From the land that brought you such technical wonders as the Bullet Train and Tamagotchi pets, you’d expect there to be the latest in bicycle technology - E-bikes - and you’d be right… As of mid 2019, you can now choose from 3 different e-bike (also referred to as electronic or pedal assist bicycles) brands in Japan that are suitable for longer distances.
E-bikes in Japan?
In fact, e-bikes have existed in Japan longer than most other places in the world. No huge surprise there, with the world’s first prototype built by Japan’s own Yamaha (the brand we use). The same company also invented impressive pedal-assist technology. Initially, these bikes weren’t really suitable for longer distances, as they were only available in small sizes, more appropriate for zipping around town or to the local metro station.
E-bikes have actually been used by Japanese people to get around for years. While exploring Japan it’s typical to see a local mother or grandmother pedaling down the street at quite a clip, with two young children on board. That style of bike is commonly known as a Mamma Cherry (it’s actually Mamachari), although the e-bike version is referred to as the E-Mama or perhaps E-Cherry? Not so sure about that... In any case, these are low frame/step-through style bikes with a long wheelbase in order to accommodate the drive unit, battery, rider and then a child seat on both front and rear of the bike. Talk about a people mover!
Other styles of e-bike have also been used by office workers in city centers. You’ll see people riding bikes all over Japan for short-distance travel, and therein lies the key reason why we haven’t been able to use e-bikes in Japan on cycle tours of more than 15km before. The models that were available were created for every day, shorter-range usage and just weren’t big enough.
Now, with the release of the Yamaha, Trek and Giant models, we can finally make e-bike travel in Japan a possibility for riders ranging from 155cm up to about 188cm. If you join a Grasshopper Adventures trip and opt for an e-bike, you’ll be on the Yamaha Cross Core. The Japanese aren’t renowned for their tall stature, so, unfortunately, the XL and XXL sizes are still unavailable, but we hope that this will change in the future.
Is using an e-bike in Japan worthwhile?
E-bikes are becoming hugely popular all over the world and some places are more suited for them than others. Japan is about as ideal as it gets as far as e-bike travel is concerned. Pretty much all of the interesting areas for bike riding in Japan are hilly, and while often these hills are not incredibly steep, some require you to climb for an extended time. A pedal assist e-bike augments your pedaling power and allows you to climb at a higher speed. Because of this, when you reach your destination, you’ll still be feeling pretty energetic (and less sweaty). This, in turn, means you can enjoy the views and recover nicely to do it all again the next day.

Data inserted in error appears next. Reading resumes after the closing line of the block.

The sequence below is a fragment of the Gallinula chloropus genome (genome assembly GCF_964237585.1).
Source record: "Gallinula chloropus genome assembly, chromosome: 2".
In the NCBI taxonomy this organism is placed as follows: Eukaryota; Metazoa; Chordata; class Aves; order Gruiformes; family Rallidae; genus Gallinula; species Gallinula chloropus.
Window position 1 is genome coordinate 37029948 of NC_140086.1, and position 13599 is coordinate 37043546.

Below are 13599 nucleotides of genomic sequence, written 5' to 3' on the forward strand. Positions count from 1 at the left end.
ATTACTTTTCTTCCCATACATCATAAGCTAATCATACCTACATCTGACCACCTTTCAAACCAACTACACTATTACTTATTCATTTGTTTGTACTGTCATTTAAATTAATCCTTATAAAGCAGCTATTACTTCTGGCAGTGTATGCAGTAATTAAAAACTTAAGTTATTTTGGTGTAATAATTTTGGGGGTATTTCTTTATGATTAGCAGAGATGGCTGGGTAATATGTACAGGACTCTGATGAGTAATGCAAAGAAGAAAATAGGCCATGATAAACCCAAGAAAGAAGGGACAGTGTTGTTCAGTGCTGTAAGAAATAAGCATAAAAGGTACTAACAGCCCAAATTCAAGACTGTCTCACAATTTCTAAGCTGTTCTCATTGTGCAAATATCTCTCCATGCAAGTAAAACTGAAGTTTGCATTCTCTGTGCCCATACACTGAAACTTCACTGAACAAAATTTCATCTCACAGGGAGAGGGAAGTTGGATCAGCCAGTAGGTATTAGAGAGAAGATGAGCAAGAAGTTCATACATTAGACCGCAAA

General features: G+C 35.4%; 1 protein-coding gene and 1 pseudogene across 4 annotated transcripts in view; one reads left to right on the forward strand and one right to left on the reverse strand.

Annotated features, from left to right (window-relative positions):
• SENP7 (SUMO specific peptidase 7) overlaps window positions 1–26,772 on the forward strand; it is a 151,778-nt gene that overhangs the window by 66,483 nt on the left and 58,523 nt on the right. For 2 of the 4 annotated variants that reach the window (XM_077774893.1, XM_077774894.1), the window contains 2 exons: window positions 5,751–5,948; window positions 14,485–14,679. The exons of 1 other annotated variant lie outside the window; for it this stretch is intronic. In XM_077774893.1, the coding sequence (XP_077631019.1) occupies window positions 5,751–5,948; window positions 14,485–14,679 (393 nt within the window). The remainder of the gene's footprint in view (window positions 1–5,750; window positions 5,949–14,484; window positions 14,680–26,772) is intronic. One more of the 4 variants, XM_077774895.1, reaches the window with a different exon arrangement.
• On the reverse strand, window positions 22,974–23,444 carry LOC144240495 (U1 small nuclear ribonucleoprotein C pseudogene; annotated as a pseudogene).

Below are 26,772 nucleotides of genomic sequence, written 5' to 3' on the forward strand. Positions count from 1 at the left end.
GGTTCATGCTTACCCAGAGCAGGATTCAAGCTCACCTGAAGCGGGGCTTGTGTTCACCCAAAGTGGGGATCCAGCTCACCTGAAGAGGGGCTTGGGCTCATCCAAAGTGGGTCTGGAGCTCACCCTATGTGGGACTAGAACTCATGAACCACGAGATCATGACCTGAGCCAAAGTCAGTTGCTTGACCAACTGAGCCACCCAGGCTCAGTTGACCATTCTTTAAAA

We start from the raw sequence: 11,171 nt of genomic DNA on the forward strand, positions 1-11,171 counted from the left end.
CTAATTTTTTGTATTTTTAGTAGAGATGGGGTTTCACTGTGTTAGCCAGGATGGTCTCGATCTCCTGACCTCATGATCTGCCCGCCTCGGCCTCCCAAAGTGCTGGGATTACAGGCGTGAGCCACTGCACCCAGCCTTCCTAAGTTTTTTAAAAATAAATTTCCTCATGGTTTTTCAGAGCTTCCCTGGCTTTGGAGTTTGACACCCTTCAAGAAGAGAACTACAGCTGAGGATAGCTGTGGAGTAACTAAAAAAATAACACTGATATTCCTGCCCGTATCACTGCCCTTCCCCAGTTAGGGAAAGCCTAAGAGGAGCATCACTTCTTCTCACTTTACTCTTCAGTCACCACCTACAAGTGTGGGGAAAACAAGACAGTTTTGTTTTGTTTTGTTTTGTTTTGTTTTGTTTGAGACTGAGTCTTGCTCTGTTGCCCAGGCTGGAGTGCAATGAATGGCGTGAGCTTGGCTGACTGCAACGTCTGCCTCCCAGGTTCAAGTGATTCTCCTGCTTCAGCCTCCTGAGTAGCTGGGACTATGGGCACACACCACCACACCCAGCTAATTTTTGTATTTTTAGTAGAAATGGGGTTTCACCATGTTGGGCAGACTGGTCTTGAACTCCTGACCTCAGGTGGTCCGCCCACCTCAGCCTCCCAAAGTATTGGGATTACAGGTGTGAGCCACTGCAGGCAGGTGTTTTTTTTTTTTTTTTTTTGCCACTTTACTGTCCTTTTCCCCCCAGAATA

There are places in the world where the roads aren’t such hot stuff. Potholes and rough surfaces are the most notable problem, but cracks or lips between sections of road can also be bothersome. Because e-bikes are a bit heavier than other bicycles, when you hit a crack, you get more shock through your wrists. This can be avoided by using a bike with front shock absorbers, but in Japan, all the e-bikes available have rigid forks without suspension, so a comfortable set of riding gloves helps balance this out. For even greater comfort, a slightly lower psi in the front tire will absorb extra road chatter.
Why did Grasshopper choose the Yamaha for Japan?
We inspected every option before picking the Yamaha Cross Core. Cannondale, our normal go-to bicycle of choice, is not ready to distribute e-bikes in Japan. The Yamaha Cross Core, our next option, is a respectable e-bike, actually, it’s better than that. The Yamaha e-bike is a more reliable, better-designed bike than the Trek and Giant options as far as we are concerned. This is purely a matter of opinion, but when we took a deep dive into the choices, we saw that the Yamaha bike has a solid build quality and that the drive unit has a good track record. We also had the opportunity to test them all and found the Yamaha has the greatest range, the best handling and the most effective overall design. It also fits nicely onto our rooftop Thule Bike Carriers and is light enough to lift up there!
When we’ve had guests on tour use the bike, they have generally engaged the most basic/mild “eco boost” on flat terrain. Then, they’ve used the mid-level for the hillier sections. During our rides, we have successfully completed 60-70km routes on a variety of terrain with a single battery charge.
The bike has Shimano Sora 9 speed gearing and mechanical disc brakes, although we will be upgrading the brakes to hydraulics in 2020. The tires are sturdy, puncture-resistant, slick urban tires, but are wide enough for plenty of shock absorption.
Can I Upgrade to an e-bike during a tour?
Can you change horses mid-stream? In this case, no, unfortunately, you can’t. It’s something that needs to be requested in advance of your tour. We have a limited number of e-bikes available and they are in very high demand, so getting in early with your request will serve you well. There is a charge to upgrade to an e-bike which currently stands at $55 a day. Your Grasshopper Trip Planner or Reservations Coordinator can assist you in securing this upgrade option at the time of booking.
Tours with E-bikes options in Japan: